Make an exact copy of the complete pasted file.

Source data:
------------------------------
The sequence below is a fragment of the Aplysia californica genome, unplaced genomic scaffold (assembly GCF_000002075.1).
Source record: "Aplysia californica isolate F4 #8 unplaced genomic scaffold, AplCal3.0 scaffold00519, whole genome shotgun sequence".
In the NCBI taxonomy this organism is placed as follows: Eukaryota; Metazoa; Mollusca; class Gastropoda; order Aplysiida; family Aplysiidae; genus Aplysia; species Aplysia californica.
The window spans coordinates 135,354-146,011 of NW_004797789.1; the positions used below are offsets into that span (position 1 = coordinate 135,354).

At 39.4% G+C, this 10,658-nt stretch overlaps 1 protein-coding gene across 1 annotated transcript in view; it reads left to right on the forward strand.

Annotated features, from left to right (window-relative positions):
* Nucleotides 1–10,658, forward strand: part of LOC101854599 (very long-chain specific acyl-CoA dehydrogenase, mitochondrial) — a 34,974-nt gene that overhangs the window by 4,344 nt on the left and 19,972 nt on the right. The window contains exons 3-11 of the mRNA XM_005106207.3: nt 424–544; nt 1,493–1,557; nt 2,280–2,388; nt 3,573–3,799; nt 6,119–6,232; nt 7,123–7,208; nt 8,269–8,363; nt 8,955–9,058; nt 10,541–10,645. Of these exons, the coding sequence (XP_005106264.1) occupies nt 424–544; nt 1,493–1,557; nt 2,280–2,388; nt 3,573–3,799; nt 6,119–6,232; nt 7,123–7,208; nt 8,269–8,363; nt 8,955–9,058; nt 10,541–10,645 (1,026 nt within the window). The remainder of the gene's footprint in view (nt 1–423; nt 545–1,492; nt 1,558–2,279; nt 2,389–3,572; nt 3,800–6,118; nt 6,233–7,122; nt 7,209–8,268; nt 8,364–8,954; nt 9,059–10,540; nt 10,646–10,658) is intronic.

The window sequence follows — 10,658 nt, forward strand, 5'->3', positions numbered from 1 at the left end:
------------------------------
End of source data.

The sequence below is a fragment of the Aplysia californica genome, unplaced genomic scaffold (assembly GCF_000002075.1).
Source record: "Aplysia californica isolate F4 #8 unplaced genomic scaffold, AplCal3.0 scaffold00519, whole genome shotgun sequence".
In the NCBI taxonomy this organism is placed as follows: Eukaryota; Metazoa; Mollusca; class Gastropoda; order Aplysiida; family Aplysiidae; genus Aplysia; species Aplysia californica.
The window spans coordinates 135,354-146,011 of NW_004797789.1; the positions used below are offsets into that span (position 1 = coordinate 135,354).

At 39.4% G+C, this 10,658-nt stretch overlaps 1 protein-coding gene across 1 annotated transcript in view; it reads left to right on the forward strand.

Annotated features, from left to right (window-relative positions):
* Nucleotides 1–10,658, forward strand: part of LOC101854599 (very long-chain specific acyl-CoA dehydrogenase, mitochondrial) — a 34,974-nt gene that overhangs the window by 4,344 nt on the left and 19,972 nt on the right. The window contains exons 3-11 of the mRNA XM_005106207.3: nt 424–544; nt 1,493–1,557; nt 2,280–2,388; nt 3,573–3,799; nt 6,119–6,232; nt 7,123–7,208; nt 8,269–8,363; nt 8,955–9,058; nt 10,541–10,645. Of these exons, the coding sequence (XP_005106264.1) occupies nt 424–544; nt 1,493–1,557; nt 2,280–2,388; nt 3,573–3,799; nt 6,119–6,232; nt 7,123–7,208; nt 8,269–8,363; nt 8,955–9,058; nt 10,541–10,645 (1,026 nt within the window). The remainder of the gene's footprint in view (nt 1–423; nt 545–1,492; nt 1,558–2,279; nt 2,389–3,572; nt 3,800–6,118; nt 6,233–7,122; nt 7,209–8,268; nt 8,364–8,954; nt 9,059–10,540; nt 10,646–10,658) is intronic.

The window sequence follows — 10,658 nt, forward strand, 5'->3', positions numbered from 1 at the left end: